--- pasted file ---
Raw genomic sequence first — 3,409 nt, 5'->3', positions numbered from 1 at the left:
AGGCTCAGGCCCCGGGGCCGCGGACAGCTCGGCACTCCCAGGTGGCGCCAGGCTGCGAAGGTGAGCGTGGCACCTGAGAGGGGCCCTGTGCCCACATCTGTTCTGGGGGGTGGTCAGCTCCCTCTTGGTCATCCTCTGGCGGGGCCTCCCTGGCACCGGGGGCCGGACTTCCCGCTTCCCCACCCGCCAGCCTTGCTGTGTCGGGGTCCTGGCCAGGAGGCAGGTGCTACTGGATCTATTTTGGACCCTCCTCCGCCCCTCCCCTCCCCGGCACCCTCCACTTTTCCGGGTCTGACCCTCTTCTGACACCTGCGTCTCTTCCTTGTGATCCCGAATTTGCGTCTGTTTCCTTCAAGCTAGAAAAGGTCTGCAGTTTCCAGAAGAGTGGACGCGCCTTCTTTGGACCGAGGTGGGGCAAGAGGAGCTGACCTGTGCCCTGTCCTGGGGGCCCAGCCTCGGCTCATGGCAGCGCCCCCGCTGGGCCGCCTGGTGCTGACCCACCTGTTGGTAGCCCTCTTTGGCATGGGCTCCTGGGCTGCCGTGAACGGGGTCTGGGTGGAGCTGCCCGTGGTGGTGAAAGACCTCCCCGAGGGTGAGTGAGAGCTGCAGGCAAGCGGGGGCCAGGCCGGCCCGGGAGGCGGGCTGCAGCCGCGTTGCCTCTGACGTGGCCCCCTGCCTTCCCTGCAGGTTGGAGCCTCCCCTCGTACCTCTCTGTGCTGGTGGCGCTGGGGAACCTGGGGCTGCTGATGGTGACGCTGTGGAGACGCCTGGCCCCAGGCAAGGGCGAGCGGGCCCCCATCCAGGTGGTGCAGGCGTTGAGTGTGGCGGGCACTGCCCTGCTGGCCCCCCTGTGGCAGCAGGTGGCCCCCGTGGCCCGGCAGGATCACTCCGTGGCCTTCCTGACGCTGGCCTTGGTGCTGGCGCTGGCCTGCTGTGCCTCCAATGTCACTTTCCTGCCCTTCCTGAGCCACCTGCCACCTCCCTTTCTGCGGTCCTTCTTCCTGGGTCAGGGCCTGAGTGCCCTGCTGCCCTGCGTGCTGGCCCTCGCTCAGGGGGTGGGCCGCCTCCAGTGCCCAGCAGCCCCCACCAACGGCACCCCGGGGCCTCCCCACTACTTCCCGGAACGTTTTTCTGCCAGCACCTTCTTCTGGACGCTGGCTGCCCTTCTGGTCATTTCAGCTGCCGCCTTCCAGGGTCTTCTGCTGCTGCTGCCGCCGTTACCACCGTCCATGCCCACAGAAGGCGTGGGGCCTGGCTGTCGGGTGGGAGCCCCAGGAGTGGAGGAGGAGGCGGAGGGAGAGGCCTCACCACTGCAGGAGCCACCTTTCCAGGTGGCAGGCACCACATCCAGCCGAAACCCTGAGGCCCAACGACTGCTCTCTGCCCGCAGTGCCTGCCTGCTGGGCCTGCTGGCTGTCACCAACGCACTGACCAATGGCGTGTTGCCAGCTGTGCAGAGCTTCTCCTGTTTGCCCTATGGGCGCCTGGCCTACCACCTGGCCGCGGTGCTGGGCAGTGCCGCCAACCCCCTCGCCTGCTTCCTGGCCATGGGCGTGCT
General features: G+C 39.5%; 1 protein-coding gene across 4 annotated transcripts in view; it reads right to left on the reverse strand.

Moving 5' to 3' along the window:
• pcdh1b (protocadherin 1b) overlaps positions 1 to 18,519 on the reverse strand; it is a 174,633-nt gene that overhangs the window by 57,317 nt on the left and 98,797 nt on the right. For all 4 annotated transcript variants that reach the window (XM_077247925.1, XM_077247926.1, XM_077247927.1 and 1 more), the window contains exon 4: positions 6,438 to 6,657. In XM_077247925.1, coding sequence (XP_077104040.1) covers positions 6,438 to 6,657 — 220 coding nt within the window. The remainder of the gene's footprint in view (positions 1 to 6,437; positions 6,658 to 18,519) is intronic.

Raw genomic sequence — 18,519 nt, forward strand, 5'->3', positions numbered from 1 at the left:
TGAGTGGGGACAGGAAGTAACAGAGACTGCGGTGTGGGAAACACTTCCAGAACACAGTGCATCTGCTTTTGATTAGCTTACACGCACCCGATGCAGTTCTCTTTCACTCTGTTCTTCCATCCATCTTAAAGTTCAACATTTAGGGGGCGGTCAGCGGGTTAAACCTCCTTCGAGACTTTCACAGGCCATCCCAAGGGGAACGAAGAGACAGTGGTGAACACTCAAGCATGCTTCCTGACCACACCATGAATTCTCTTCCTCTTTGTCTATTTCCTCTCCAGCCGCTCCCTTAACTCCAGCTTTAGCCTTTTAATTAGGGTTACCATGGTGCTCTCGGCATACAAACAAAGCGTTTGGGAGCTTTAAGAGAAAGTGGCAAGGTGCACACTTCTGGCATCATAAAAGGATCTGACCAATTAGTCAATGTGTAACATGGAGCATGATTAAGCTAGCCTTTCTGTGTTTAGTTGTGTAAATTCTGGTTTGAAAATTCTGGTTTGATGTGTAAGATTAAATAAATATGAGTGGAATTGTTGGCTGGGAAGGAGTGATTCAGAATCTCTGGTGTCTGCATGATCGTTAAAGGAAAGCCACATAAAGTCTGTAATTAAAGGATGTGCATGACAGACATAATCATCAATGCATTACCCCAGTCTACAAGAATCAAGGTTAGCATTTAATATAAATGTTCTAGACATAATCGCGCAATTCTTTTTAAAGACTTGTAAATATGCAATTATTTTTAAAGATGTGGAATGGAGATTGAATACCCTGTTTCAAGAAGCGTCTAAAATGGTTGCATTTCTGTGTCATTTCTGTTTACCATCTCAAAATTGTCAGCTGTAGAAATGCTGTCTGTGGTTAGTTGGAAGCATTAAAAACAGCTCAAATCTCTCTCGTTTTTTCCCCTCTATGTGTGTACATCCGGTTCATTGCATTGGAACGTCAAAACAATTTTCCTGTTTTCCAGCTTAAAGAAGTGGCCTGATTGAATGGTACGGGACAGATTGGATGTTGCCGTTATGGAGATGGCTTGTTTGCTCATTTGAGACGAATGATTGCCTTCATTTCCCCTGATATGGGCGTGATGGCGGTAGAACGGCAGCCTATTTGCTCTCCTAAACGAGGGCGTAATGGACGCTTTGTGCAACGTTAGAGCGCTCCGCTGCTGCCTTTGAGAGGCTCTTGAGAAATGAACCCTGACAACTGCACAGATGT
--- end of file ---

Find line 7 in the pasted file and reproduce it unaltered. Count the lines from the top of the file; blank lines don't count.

TGAGTGGGGACAGGAAGTAACAGAGACTGCGGTGTGGGAAACACTTCCAGAACACAGTGCATCTGCTTTTGATTAGCTTACACGCACCCGATGCAGTTCTCTTTCACTCTGTTCTTCCATCCATCTTAAAGTTCAACATTTAGGGGGCGGTCAGCGGGTTAAACCTCCTTCGAGACTTTCACAGGCCATCCCAAGGGGAACGAAGAGACAGTGGTGAACACTCAAGCATGCTTCCTGACCACACCATGAATTCTCTTCCTCTTTGTCTATTTCCTCTCCAGCCGCTCCCTTAACTCCAGCTTTAGCCTTTTAATTAGGGTTACCATGGTGCTCTCGGCATACAAACAAAGCGTTTGGGAGCTTTAAGAGAAAGTGGCAAGGTGCACACTTCTGGCATCATAAAAGGATCTGACCAATTAGTCAATGTGTAACATGGAGCATGATTAAGCTAGCCTTTCTGTGTTTAGTTGTGTAAATTCTGGTTTGAAAATTCTGGTTTGATGTGTAAGATTAAATAAATATGAGTGGAATTGTTGGCTGGGAAGGAGTGATTCAGAATCTCTGGTGTCTGCATGATCGTTAAAGGAAAGCCACATAAAGTCTGTAATTAAAGGATGTGCATGACAGACATAATCATCAATGCATTACCCCAGTCTACAAGAATCAAGGTTAGCATTTAATATAAATGTTCTAGACATAATCGCGCAATTCTTTTTAAAGACTTGTAAATATGCAATTATTTTTAAAGATGTGGAATGGAGATTGAATACCCTGTTTCAAGAAGCGTCTAAAATGGTTGCATTTCTGTGTCATTTCTGTTTACCATCTCAAAATTGTCAGCTGTAGAAATGCTGTCTGTGGTTAGTTGGAAGCATTAAAAACAGCTCAAATCTCTCTCGTTTTTTCCCCTCTATGTGTGTACATCCGGTTCATTGCATTGGAACGTCAAAACAATTTTCCTGTTTTCCAGCTTAAAGAAGTGGCCTGATTGAATGGTACGGGACAGATTGGATGTTGCCGTTATGGAGATGGCTTGTTTGCTCATTTGAGACGAATGATTGCCTTCATTTCCCCTGATATGGGCGTGATGGCGGTAGAACGGCAGCCTATTTGCTCTCCTAAACGAGGGCGTAATGGACGCTTTGTGCAACGTTAGAGCGCTCCGCTGCTGCCTTTGAGAGGCTCTTGAGAAATGAACCCTGACAACTGCACAGATGT